Five leading Arab filmmakers outlined the difficulties they experienced in launching their careers in a troubled region at an Abu Dhabi Film Festival panel on Tuesday.
While aspiring filmmakers all over the world struggle to raise funding and gain recognition, most don’t have to contend with kidnappings, imprisonment and smuggling equipment across borders.
But Iraqi director Mohamed Al Daradji faced all this while making his first film, Ahlaam, in Iraq. He was kidnapped twice and imprisoned by American forces while shooting the film and had to smuggle in equipment from Syria and Jordan.
“Of course making movies in countries with wars, militias and corrupt governments is very difficult, but I always had some sort of agreement with myself to break through any wall,” said Al Daradji.
His second film, Son Of Babylon, was a collaboration between seven countries, which he says should generate revenue as it’s been distributed to around 25 countries. He is currently developing his third feature, The Train Station, about a female suicide bomber.
“We don’t have cinemas in Iraq, as they were all destroyed during the war, so we can’t speak of commercial cinema. We have to lay the foundations of real filmmaking in Iraq. At the moment it’s just a few individuals attempting to make films.”
British-Yemeni director Bader Ben Hirsi described a less violent but similarly fraught environment when he was shooting his debut feature A New Day In Old Sana’a - the first feature-length film to be shot in Yemen: “People came to my set and asked ‘what are you doing here? We don’t want such movies in our country’. Hopefully we’ll start shooting my second movie in January, but we can’t shoot in Yemen because we can’t find insurance and there are other difficulties.”
In richer parts of the Middle East, it’s often cultural and family objections that make it difficult to kickstart a career as a filmmaker. Abu Dhabi-raised director Nawaf Al-Janahi (The Circle, Sea Shadow) described how his father, himself an actor, initially pressured him to find a steady job. “It’s difficult when you don’t have any moral support to make you happy with yourdecision, and when people make you feel you won’t succeed.”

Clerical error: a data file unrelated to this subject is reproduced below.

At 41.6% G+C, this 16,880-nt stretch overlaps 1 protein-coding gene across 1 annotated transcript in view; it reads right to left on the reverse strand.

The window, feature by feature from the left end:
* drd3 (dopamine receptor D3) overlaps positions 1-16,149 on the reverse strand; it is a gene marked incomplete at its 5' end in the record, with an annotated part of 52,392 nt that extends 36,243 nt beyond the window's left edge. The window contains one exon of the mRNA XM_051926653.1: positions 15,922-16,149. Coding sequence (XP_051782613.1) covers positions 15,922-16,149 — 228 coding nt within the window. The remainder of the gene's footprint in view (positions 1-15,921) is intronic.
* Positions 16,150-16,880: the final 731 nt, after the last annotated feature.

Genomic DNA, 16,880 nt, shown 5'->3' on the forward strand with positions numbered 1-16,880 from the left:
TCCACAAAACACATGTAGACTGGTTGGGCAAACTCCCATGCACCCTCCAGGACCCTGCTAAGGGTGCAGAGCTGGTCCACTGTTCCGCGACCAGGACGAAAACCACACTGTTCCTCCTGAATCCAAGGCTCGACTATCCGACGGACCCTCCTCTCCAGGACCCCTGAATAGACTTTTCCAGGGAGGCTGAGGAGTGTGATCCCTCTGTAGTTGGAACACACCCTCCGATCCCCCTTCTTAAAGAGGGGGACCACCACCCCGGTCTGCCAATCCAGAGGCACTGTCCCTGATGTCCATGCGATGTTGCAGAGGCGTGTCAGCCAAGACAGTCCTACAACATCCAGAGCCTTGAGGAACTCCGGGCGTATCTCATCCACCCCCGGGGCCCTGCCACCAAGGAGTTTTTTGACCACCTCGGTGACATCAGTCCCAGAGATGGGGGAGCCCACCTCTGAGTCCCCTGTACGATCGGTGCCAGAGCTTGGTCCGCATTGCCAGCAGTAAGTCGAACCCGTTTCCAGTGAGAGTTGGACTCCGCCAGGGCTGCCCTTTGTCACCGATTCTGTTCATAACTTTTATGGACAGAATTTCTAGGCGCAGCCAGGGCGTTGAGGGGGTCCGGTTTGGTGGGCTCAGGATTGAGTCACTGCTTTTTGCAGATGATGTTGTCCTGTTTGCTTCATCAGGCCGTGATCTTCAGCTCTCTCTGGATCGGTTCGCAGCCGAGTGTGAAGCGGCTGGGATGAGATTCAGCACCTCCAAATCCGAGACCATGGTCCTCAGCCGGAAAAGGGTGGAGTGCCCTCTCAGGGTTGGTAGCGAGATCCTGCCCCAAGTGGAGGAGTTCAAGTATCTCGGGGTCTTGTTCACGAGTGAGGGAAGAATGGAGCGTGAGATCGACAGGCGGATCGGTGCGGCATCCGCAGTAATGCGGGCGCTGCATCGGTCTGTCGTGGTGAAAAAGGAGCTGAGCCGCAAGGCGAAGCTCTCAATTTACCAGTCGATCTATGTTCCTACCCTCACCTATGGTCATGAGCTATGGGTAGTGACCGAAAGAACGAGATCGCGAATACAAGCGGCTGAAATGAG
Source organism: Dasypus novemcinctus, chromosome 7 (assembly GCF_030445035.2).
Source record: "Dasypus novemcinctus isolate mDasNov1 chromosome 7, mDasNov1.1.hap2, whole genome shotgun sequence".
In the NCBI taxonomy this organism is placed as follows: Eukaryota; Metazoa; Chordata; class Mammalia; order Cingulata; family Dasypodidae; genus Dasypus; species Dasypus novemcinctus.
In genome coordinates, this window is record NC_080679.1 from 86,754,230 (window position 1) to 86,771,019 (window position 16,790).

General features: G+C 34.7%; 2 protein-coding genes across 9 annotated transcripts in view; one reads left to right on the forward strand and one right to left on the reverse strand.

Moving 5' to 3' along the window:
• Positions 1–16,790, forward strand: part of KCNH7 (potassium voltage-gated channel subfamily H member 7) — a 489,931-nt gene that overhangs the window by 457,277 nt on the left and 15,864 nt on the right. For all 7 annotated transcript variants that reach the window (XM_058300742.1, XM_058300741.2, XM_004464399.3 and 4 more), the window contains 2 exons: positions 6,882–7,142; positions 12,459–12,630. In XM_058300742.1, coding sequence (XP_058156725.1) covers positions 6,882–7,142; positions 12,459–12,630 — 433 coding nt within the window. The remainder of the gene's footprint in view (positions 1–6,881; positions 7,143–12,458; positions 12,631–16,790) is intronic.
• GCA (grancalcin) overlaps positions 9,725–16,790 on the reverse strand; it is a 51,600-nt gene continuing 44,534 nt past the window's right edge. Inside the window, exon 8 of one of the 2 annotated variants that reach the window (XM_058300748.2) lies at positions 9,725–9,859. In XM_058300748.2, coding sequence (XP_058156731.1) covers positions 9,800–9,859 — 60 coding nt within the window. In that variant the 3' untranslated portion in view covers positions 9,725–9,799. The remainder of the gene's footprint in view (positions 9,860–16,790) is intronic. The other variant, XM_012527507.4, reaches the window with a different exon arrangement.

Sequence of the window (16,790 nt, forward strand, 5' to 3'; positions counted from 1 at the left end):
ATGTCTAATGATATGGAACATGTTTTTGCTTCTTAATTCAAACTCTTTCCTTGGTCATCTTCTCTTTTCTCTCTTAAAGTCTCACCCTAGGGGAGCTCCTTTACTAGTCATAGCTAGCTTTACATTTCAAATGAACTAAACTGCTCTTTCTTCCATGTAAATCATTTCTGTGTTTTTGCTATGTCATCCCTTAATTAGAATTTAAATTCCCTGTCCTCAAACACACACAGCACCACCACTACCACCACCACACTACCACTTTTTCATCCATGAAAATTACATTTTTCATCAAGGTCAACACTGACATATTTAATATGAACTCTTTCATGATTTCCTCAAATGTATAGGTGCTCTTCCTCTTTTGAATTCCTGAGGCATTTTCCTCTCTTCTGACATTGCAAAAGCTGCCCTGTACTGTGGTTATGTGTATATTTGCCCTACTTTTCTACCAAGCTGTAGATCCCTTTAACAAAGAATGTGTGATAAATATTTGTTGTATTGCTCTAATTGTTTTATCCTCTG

When Al-Janahi returned from studying film in the US in the late ’90s, he began to understand his father’s objections, as there was no film industry at that time in the UAE. In the intervening 12 years, he has worked with local filmmakers and the region’s upstart film festivals to build an Emirati film industry from scratch.
“Now lots of films, especially short films, are produced in the Gulf but that doesn’t mean they’re all good. And there are other problems - some students can’t stay on location until 8pm, especially girls. With Sea Shadow we wanted to bring entire families to the cinema to fight this idea that cinema is taboo.”
Egyptian writer and producer Mohamed Hefzy (Microphone) talked about the situation in his home country, which is still unstable following the revolution: “People are worried about freedom of expression and the political changes that have instilled this fear, so we have to do work outside of Egypt.”
He also called for more focus on the development process which he believes is lacking in Arab cinema. “I believe the Arab countries, with the exception of Jordan which has taken positive steps towards script development, need more seminars, workshops and labs. The Gulf film festivals are focusing on this, but we need experts who can be brought in from all over the world.”
Egyptian auteur Yousry Nassrallah, whose After The Battle is screening at ADFF, observed that despite the influx of funding from the Gulf states, Arab cinema still faces difficulties in reaching an audience: “The traditional market for Egyptian movies is Egypt as well as Arab markets, but that market is very restricted.”
He continued: “The traditional market of the commercial movie industries is changing in this era - we are witnessing a crisis - so it’s very strange dealing with the concept of support under these circumstances.”